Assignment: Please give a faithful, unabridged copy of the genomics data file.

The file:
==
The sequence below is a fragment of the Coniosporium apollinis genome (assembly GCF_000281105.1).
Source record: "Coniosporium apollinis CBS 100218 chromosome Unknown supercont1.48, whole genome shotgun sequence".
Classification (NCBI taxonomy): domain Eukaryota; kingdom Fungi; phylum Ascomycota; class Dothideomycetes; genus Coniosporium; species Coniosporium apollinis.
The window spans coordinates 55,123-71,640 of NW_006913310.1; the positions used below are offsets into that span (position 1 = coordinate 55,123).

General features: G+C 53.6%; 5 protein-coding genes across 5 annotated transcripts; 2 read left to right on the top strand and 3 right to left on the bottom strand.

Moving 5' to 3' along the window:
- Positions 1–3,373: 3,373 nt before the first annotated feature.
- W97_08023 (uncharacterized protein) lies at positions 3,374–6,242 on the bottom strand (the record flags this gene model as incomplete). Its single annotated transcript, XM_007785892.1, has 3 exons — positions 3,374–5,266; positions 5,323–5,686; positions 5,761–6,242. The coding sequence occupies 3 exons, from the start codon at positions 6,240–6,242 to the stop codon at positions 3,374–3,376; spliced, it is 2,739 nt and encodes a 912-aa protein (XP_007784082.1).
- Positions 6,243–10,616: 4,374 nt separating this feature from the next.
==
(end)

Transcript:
The sequence below is a fragment of the Coniosporium apollinis genome (assembly GCF_000281105.1).
Source record: "Coniosporium apollinis CBS 100218 chromosome Unknown supercont1.48, whole genome shotgun sequence".
Classification (NCBI taxonomy): domain Eukaryota; kingdom Fungi; phylum Ascomycota; class Dothideomycetes; genus Coniosporium; species Coniosporium apollinis.
The window spans coordinates 55,123-71,640 of NW_006913310.1; the positions used below are offsets into that span (position 1 = coordinate 55,123).

General features: G+C 53.6%; 5 protein-coding genes across 5 annotated transcripts; 2 read left to right on the top strand and 3 right to left on the bottom strand.

Moving 5' to 3' along the window:
- Positions 1–3,373: 3,373 nt before the first annotated feature.
- W97_08023 (uncharacterized protein) lies at positions 3,374–6,242 on the bottom strand (the record flags this gene model as incomplete). Its single annotated transcript, XM_007785892.1, has 3 exons — positions 3,374–5,266; positions 5,323–5,686; positions 5,761–6,242. The coding sequence occupies 3 exons, from the start codon at positions 6,240–6,242 to the stop codon at positions 3,374–3,376; spliced, it is 2,739 nt and encodes a 912-aa protein (XP_007784082.1).
- Positions 6,243–10,616: 4,374 nt separating this feature from the next.